Fair use is an ambiguous concept, and most laws do not state exactly what uses of a copyrighted work will be considered fair uses under the law and may therefore be used without obtaining permission. As such, individuals who are not lawyers may often need to be interpreters of the law in everyday circumstances, and answers as to how much reproduction may be considered fair use often remain unclear. The bottom line is that fair use requires a very circumstance-specific analysis as to whether a particular use or reuse of a work may indeed be considered fair use. For the purpose of clarity and consistency at RMTi we interpret the following situations as fair use:

  • Quotation of short passages in a work for illustration or clarification of the Instructor's teaching.
  • Reproduction of material for training use where the reproduction is unexpected and spontaneous – for example, where an article in the morning's paper is directly relevant to the training content. This would generally cover one time use in an individual training.
  • A summary of an address or article, which may include quotations of short passages of the copyright-protected work. In any of the above examples of fair use or similar instances, credit must be given, either verbally or in writing, to the author(s) of the original work.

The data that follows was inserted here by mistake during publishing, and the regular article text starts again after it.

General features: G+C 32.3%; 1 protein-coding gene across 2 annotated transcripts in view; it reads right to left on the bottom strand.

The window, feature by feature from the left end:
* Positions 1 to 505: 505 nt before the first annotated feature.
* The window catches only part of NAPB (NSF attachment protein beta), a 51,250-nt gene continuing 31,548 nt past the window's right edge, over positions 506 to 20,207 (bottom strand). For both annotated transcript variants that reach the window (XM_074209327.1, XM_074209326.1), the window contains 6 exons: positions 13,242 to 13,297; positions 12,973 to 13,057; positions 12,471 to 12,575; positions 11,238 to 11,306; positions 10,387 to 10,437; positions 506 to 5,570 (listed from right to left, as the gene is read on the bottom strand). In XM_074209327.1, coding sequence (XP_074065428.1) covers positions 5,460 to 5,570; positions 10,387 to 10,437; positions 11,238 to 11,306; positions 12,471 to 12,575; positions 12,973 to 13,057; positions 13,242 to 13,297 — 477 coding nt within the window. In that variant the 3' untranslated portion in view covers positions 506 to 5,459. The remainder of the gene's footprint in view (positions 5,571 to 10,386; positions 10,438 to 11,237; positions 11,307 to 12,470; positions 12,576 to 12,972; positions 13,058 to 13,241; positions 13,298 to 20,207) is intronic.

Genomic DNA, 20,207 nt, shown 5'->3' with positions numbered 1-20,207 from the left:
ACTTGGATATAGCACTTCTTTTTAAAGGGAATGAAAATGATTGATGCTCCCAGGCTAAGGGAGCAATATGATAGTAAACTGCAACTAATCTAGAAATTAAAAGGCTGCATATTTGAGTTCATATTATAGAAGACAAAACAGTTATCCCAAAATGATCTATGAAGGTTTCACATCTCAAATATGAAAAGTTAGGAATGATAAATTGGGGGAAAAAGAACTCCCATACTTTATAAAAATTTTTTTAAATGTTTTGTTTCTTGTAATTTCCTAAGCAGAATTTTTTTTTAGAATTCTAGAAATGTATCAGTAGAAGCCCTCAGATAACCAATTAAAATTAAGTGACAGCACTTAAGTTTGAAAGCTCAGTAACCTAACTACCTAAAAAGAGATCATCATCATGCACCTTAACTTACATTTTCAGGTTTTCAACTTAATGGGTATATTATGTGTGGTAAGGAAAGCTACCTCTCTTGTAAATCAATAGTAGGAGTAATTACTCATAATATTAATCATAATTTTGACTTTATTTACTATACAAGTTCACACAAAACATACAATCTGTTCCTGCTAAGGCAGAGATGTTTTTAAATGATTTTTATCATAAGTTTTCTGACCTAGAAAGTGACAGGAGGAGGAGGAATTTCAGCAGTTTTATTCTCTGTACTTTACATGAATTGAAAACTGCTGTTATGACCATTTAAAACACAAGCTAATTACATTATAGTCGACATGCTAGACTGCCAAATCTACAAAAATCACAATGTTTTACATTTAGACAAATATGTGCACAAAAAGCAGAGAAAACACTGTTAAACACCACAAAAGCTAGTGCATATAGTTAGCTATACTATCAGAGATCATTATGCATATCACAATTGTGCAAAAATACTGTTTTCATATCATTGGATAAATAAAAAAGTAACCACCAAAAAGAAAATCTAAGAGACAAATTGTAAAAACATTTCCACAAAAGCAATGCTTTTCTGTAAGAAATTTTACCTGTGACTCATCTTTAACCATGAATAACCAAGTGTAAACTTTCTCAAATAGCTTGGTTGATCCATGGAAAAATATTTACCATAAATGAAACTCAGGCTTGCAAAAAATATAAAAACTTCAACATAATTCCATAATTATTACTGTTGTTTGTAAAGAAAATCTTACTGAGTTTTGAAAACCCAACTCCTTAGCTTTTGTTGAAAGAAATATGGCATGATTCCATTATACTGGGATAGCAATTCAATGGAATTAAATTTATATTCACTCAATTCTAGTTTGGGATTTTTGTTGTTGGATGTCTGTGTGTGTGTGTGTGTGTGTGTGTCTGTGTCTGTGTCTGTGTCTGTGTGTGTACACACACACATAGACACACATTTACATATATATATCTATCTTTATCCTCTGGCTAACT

If an Instructor’s use does not meet the above criteria, then the work is likely protected by copyright. If so, the Instructor must follow RMTi policy and obtain copyright permission from the copyright holder or its agent. Whenever there is a question about fair use or in cases where explicit permission has not been granted, then Instructors must forego using the material in question.

How to obtain copyright permission

Permission to use copyright-protected materials, when required, should be obtained prior to using those materials from the publisher, agent or owner of the copyrighted work. It is best to obtain permission in writing (including e-mail) and to ensure that a copy of each permission letter or email is placed in both hardcopy and electronic files pertaining to the specific course in which the materials were used.